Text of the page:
My struggles with LiveJournal have continued intermittently, and for some time I stopped trying. But the site seems to like my new computer better than it liked the old one, so I hope to start posting regularly again.
Finally, finally, finally, I am able to get into my LiveJournal account. It's been defunct for months, and every time I've contacted LJ to get it fixed, I was told there was nothing wrong with it. (Of course, I've been paying for the service all this time, but also could not get into my account to switch to the free version.)
I'm not sure why it's suddenly working, but it might be that I'm using a different browser.
Woo hoo! For weeks LiveJournal has been refusing to let me into my own page, saying I had the wrong password. Every time, I followed the link to reset the password. And every time I tried to get back in with a new password, it told me again that I had the wrong password. Today, for some reason, it finally works.
Now to go back and retroactively add the necessary posts for all the writer birthday entries I've missed.....
A few days ago I was driving down I-395, and was mystified when a State Trooper pulled me over. I knew I hadn't been speeding. As it turned out, my registration was not up to date. As soon as the trooper said so, I remembered what had happened. When the materials had come in the mail, we were planning to move before the due date. I didn't want to have to change the address so quickly, so I hung onto it, figuring I'd mail it in after we moved to the new address. And then we pushed our move ahead by a month or two, and I forgot all about the registration.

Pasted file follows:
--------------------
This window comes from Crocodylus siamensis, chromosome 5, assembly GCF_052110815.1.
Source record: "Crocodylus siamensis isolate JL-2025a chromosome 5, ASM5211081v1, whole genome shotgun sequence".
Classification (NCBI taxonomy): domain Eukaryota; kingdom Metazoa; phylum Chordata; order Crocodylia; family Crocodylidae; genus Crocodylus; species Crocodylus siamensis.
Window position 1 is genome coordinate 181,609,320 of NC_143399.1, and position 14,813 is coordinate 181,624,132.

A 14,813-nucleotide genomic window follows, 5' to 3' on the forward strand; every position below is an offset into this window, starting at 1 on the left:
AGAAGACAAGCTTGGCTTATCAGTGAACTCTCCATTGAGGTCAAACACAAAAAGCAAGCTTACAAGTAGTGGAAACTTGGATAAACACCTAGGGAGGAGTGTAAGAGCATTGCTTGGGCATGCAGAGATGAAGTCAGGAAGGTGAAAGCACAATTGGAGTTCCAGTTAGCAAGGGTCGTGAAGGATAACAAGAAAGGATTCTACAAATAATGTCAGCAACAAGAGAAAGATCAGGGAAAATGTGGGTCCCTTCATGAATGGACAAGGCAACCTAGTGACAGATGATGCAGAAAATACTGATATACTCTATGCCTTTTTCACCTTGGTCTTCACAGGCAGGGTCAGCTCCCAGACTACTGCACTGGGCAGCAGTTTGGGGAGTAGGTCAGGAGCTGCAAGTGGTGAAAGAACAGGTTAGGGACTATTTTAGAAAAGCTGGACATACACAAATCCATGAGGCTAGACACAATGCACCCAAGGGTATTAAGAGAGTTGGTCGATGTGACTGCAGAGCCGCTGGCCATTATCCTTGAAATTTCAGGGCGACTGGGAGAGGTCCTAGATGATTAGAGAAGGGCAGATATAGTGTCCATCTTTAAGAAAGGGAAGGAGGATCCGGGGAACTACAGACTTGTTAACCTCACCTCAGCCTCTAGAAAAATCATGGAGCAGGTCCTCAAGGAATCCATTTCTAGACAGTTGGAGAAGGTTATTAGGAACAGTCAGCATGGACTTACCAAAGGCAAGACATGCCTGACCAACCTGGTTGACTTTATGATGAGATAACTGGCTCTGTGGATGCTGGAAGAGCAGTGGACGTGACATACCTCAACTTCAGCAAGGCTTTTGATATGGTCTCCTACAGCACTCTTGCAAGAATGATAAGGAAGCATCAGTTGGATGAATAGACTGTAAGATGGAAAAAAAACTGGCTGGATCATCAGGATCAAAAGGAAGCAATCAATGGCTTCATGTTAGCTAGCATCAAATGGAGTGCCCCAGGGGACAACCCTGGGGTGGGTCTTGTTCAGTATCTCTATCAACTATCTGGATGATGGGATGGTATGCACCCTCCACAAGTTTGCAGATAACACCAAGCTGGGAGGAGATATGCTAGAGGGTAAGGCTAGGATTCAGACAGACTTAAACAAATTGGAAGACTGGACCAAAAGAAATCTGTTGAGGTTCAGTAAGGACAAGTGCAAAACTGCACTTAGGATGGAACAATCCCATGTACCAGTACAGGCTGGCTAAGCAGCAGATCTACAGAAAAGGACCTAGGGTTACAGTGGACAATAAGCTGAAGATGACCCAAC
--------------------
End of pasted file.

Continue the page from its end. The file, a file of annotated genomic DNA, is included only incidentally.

I pulled my license from my purse, and then reached for the glove compartment for my old registration. It wasn't until after I'd opened it that I realized what a luxury it was to be able to pull open the compartment without a second thought. If I were a black man instead of a white woman, I would first have to say something like, "The registration card is in there. Now I am going to slowly open the glove compartment to pull it out for you. Is that all right?"
And a black man in my situation would still have to wonder if he was about to be dragged from the car and arrested. Or beaten.
Don't get me wrong. I have no reason to think this particular trooper was racist, or violent, or a bad person. But if you're not white, you have to keep that possibility in mind all the time, and prepare for it. It's hard to imagine living with that level of fear and rage, all the time, every day.
1719 - Jean-Jacques Barthélemy, French writer best known for his work The Travels of Anarchis the Younger in Greece.
1804 - Eugène Sue, French author whose novel Mathilde contains the first recorded use of the phrase, "Revenge is a dish best served cold."
1806 - Nathaniel Parker Willis (also known as N. P. Willis), American author, poet, and editor who worked with iconic American writers including Poe and Longfellow.